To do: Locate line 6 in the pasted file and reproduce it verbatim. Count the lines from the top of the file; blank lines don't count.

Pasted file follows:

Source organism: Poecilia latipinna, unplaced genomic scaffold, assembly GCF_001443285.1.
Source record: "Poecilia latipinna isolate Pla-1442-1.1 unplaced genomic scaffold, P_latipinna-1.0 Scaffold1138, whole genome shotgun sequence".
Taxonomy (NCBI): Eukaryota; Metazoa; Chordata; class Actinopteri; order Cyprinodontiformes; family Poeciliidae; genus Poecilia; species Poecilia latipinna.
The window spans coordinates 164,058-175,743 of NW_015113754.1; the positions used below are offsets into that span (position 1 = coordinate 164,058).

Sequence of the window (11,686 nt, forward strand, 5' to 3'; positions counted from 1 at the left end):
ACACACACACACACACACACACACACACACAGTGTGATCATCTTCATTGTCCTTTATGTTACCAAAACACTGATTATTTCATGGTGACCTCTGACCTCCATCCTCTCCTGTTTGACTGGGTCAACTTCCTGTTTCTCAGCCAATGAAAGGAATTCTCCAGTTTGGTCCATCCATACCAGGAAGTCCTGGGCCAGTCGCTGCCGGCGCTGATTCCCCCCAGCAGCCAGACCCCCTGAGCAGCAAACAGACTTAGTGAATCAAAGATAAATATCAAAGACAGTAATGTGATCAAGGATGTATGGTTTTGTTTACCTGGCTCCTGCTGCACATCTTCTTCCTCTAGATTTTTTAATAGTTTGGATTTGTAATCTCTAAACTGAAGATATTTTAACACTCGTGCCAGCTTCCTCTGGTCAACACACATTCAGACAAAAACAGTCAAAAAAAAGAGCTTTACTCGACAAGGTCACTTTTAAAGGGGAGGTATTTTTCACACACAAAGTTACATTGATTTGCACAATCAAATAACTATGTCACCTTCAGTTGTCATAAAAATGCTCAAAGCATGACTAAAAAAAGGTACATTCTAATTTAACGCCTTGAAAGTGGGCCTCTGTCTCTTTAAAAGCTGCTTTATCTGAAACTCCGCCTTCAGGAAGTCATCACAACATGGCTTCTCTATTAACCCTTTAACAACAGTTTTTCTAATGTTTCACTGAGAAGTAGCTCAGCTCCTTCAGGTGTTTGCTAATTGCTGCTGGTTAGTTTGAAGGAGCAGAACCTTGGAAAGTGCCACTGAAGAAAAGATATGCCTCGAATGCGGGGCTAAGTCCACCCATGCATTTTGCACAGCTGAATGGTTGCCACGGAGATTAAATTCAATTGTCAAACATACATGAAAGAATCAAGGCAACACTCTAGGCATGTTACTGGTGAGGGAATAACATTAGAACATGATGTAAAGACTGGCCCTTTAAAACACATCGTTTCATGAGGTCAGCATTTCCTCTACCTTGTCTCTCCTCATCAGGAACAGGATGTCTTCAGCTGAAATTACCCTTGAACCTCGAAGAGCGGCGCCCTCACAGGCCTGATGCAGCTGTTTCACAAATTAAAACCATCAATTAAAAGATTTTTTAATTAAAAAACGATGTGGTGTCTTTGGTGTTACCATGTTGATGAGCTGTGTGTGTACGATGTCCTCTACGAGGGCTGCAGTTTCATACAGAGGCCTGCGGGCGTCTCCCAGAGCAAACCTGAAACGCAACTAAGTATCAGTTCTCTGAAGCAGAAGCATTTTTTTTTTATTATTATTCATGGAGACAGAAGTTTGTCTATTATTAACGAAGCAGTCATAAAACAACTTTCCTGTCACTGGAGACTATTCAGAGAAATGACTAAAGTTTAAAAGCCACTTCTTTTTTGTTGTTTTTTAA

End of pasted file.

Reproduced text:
ACACACACACACACACACACACACACACACAGTGTGATCATCTTCATTGTCCTTTATGTTACCAAAACACTGATTATTTCATGGTGACCTCTGACCTCCATCCTCTCCTGTTTGACTGGGTCAACTTCCTGTTTCTCAGCCAATGAAAGGAATTCTCCAGTTTGGTCCATCCATACCAGGAAGTCCTGGGCCAGTCGCTGCCGGCGCTGATTCCCCCCAGCAGCCAGACCCCCTGAGCAGCAAACAGACTTAGTGAATCAAAGATAAATATCAAAGACAGTAATGTGATCAAGGATGTATGGTTTTGTTTACCTGGCTCCTGCTGCACATCTTCTTCCTCTAGATTTTTTAATAGTTTGGATTTGTAATCTCTAAACTGAAGATATTTTAACACTCGTGCCAGCTTCCTCTGGTCAACACACATTCAGACAAAAACAGTCAAAAAAAAGAGCTTTACTCGACAAGGTCACTTTTAAAGGGGAGGTATTTTTCACACACAAAGTTACATTGATTTGCACAATCAAATAACTATGTCACCTTCAGTTGTCATAAAAATGCTCAAAGCATGACTAAAAAAAGGTACATTCTAATTTAACGCCTTGAAAGTGGGCCTCTGTCTCTTTAAAAGCTGCTTTATCTGAAACTCCGCCTTCAGGAAGTCATCACAACATGGCTTCTCTATTAACCCTTTAACAACAGTTTTTCTAATGTTTCACTGAGAAGTAGCTCAGCTCCTTCAGGTGTTTGCTAATTGCTGCTGGTTAGTTTGAAGGAGCAGAACCTTGGAAAGTGCCACTGAAGAAAAGATATGCCTCGAATGCGGGGCTAAGTCCACCCATGCATTTTGCACAGCTGAATGGTTGCCACGGAGATTAAATTCAATTGTCAAACATACATGAAAGAATCAAGGCAACACTCTAGGCATGTTACTGGTGAGGGAATAACATTAGAACATGATGTAAAGACTGGCCCTTTAAAACACATCGTTTCATGAGGTCAGCATTTCCTCTACCTTGTCTCTCCTCATCAGGAACAGGATGTCTTCAGCTGAAATTACCCTTGAACCTCGAAGAGCGGCGCCCTCACAGGCCTGATGCAGCTGTTTCACAAATTAAAACCATCAATTAAAAGATTTTTTAATTAAAAAACGATGTGGTGTCTTTGGTGTTACCATGTTGATGAGCTGTGTGTGTACGATGTCCTCTACGAGGGCTGCAGTTTCATACAGAGGCCTGCGGGCGTCTCCCAGAGCAAACCTGAAACGCAACTAAGTATCAGTTCTCTGAAGCAGAAGCATTTTTTTTTTATTATTATTCATGGAGACAGAAGTTTGTCTATTATTAACGAAGCAGTCATAAAACAACTTTCCTGTCACTGGAGACTATTCAGAGAAATGACTAAAGTTTAAAAGCCACTTCTTTTTTGTTGTTTTTTAA